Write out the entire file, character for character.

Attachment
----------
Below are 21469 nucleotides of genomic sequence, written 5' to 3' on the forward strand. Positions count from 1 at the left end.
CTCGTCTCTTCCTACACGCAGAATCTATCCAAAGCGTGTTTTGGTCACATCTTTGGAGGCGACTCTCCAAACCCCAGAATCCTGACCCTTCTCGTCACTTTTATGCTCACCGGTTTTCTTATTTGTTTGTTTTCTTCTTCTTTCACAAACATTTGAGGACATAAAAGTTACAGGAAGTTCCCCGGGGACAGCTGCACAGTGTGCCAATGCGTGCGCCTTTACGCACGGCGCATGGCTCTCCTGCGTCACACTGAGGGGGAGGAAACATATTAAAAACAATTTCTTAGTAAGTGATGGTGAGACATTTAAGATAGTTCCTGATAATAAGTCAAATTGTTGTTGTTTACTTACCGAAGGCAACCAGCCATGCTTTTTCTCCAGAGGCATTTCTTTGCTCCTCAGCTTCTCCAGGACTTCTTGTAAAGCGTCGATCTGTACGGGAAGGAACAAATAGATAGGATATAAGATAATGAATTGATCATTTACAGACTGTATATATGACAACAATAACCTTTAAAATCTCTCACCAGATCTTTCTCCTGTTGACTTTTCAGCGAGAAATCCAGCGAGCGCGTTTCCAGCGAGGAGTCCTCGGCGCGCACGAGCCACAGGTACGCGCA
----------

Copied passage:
Below are 21469 nucleotides of genomic sequence, written 5' to 3' on the forward strand. Positions count from 1 at the left end.
CTCGTCTCTTCCTACACGCAGAATCTATCCAAAGCGTGTTTTGGTCACATCTTTGGAGGCGACTCTCCAAACCCCAGAATCCTGACCCTTCTCGTCACTTTTATGCTCACCGGTTTTCTTATTTGTTTGTTTTCTTCTTCTTTCACAAACATTTGAGGACATAAAAGTTACAGGAAGTTCCCCGGGGACAGCTGCACAGTGTGCCAATGCGTGCGCCTTTACGCACGGCGCATGGCTCTCCTGCGTCACACTGAGGGGGAGGAAACATATTAAAAACAATTTCTTAGTAAGTGATGGTGAGACATTTAAGATAGTTCCTGATAATAAGTCAAATTGTTGTTGTTTACTTACCGAAGGCAACCAGCCATGCTTTTTCTCCAGAGGCATTTCTTTGCTCCTCAGCTTCTCCAGGACTTCTTGTAAAGCGTCGATCTGTACGGGAAGGAACAAATAGATAGGATATAAGATAATGAATTGATCATTTACAGACTGTATATATGACAACAATAACCTTTAAAATCTCTCACCAGATCTTTCTCCTGTTGACTTTTCAGCGAGAAATCCAGCGAGCGCGTTTCCAGCGAGGAGTCCTCGGCGCGCACGAGCCACAGGTACGCGCA